Was Snoqualmie Ridge Habitat for Humanity home built too fast?

 Beverly Olsen, an eight-year resident of a Habitat for Humanity of East King County house, relies on an electric space heater for warmth. She shut off her faulty furnace after exterior carbon monoxide leaks were found. Olsen was told the furnace was installed incorrectly. - Seth Truscott / Snoqualmie Valley Record
Beverly Olsen, an eight-year resident of a Habitat for Humanity of East King County house, relies on an electric space heater for warmth. She shut off her faulty furnace after exterior carbon monoxide leaks were found. Olsen was told the furnace was installed incorrectly.
— image credit: Seth Truscott / Snoqualmie Valley Record

Snoqualmie resident Beverly Olsen’s family is using blankets and space heaters to stay warm this winter.

Olsen, who owns a home built by Habitat for Humanity of East King County in the Koinonia neighborhood of Snoqualmie Ridge, has avoided turning on her furnace due to carbon monoxide fears. A furnace repair worker told her that the furnace was improperly installed.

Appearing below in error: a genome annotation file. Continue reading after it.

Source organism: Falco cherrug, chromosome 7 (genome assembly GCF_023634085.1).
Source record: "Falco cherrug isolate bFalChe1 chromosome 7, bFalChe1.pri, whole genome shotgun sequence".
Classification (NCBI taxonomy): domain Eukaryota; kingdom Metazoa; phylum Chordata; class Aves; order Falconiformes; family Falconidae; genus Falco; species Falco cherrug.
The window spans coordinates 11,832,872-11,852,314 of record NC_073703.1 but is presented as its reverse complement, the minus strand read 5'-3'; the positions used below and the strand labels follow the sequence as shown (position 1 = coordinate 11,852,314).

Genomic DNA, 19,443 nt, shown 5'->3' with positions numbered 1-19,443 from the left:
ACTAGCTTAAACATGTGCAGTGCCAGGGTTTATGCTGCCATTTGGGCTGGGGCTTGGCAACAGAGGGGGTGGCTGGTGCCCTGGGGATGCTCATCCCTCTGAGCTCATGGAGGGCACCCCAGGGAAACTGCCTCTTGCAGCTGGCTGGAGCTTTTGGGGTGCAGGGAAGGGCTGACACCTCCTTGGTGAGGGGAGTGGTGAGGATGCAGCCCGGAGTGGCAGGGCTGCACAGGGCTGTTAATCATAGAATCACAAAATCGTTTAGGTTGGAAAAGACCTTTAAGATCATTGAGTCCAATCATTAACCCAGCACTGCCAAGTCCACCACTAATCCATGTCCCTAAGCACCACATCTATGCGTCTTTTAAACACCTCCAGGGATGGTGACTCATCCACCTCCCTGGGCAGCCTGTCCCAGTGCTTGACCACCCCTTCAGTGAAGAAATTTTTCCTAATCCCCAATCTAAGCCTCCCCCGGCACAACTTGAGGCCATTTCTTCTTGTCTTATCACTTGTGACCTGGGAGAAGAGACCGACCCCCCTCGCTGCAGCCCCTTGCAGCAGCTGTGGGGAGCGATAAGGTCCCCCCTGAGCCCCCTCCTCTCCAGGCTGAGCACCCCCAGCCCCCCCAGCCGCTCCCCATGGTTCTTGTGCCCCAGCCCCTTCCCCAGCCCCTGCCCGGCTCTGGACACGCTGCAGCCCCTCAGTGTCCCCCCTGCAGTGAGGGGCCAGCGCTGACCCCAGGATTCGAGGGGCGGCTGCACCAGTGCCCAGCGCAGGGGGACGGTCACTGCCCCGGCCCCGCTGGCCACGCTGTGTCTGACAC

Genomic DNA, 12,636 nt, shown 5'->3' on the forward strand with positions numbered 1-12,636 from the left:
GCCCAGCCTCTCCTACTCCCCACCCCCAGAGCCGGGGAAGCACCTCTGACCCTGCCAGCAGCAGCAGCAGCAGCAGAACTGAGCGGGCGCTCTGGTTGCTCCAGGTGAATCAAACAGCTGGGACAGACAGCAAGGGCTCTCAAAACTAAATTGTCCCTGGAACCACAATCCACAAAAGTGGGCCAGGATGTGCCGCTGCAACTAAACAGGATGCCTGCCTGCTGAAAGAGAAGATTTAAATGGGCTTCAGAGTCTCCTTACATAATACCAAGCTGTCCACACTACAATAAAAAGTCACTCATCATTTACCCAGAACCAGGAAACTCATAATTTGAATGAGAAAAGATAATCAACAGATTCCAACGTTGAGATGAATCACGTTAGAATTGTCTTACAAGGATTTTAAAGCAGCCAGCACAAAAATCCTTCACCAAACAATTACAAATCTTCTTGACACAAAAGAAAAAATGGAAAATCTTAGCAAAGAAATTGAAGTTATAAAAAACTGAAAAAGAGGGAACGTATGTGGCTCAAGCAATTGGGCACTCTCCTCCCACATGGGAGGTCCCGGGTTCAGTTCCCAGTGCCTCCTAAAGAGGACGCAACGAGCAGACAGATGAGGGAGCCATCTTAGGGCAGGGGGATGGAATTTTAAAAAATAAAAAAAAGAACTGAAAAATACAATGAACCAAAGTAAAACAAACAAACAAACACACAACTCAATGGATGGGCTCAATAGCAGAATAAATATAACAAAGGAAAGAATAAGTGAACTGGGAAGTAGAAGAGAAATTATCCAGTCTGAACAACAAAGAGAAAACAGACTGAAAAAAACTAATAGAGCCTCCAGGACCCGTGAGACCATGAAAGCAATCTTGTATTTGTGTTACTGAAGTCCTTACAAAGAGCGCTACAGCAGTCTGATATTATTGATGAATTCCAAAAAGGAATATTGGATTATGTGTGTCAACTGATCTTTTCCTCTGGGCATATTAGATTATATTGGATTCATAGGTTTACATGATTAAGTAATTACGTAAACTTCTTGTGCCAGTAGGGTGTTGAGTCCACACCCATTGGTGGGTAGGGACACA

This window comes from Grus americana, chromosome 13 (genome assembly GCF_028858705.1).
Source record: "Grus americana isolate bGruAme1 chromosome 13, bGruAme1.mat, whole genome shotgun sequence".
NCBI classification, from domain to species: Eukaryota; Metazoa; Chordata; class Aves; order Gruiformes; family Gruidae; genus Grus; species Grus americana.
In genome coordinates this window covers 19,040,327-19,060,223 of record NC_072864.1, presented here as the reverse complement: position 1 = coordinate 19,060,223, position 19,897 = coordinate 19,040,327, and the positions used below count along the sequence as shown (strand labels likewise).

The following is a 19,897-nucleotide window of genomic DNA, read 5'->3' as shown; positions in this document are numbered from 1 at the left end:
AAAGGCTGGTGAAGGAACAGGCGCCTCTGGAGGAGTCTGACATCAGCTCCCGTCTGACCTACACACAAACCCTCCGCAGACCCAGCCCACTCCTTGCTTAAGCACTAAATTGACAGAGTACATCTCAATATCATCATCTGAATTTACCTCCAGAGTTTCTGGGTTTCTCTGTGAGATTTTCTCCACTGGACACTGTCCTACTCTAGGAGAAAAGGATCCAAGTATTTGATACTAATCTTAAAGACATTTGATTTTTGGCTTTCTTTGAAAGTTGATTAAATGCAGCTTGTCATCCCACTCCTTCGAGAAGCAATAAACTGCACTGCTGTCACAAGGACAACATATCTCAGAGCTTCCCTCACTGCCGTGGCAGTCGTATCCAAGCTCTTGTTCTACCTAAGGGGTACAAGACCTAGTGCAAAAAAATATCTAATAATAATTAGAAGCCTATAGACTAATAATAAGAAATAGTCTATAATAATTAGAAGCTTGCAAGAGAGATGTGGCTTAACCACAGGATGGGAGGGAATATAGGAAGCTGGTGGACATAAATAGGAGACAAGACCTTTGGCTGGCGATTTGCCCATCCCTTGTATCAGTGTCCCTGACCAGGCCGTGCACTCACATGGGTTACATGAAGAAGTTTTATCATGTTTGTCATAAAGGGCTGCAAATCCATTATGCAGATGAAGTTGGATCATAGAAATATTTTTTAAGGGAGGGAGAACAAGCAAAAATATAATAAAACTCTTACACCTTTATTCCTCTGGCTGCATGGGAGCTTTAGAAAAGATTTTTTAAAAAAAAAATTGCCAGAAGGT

Now eyeing repair costs, Olsen wonders whether her home, among the first batch of Habitat houses on the Ridge, was put up too fast.

“I think this is because of the blitz,” Olsen said. “They were rushing to put everything in.”


Olsen’s home was among 19 built at Koinonia in August of 2001. With the other families, Olsen moved in that winter, happy to be in a place of her own.

“You don’t notice the problems that first year, you’re just excited to have a home,” she said.

Habitat for Humanity of East King County provides a path for low-income families to become homeowners. Houses are built by volunteers or contractors who donate their time and money. Homeowners put in 500 hours of “sweat equity,” adding their own labor to build a home.

According to Tom Granger, Habitat’s Eastside executive director, buyers have a warranty allowing one year to report any problems they encounter in their home. During that year, Habitat is responsible for repairing or replacing problem items.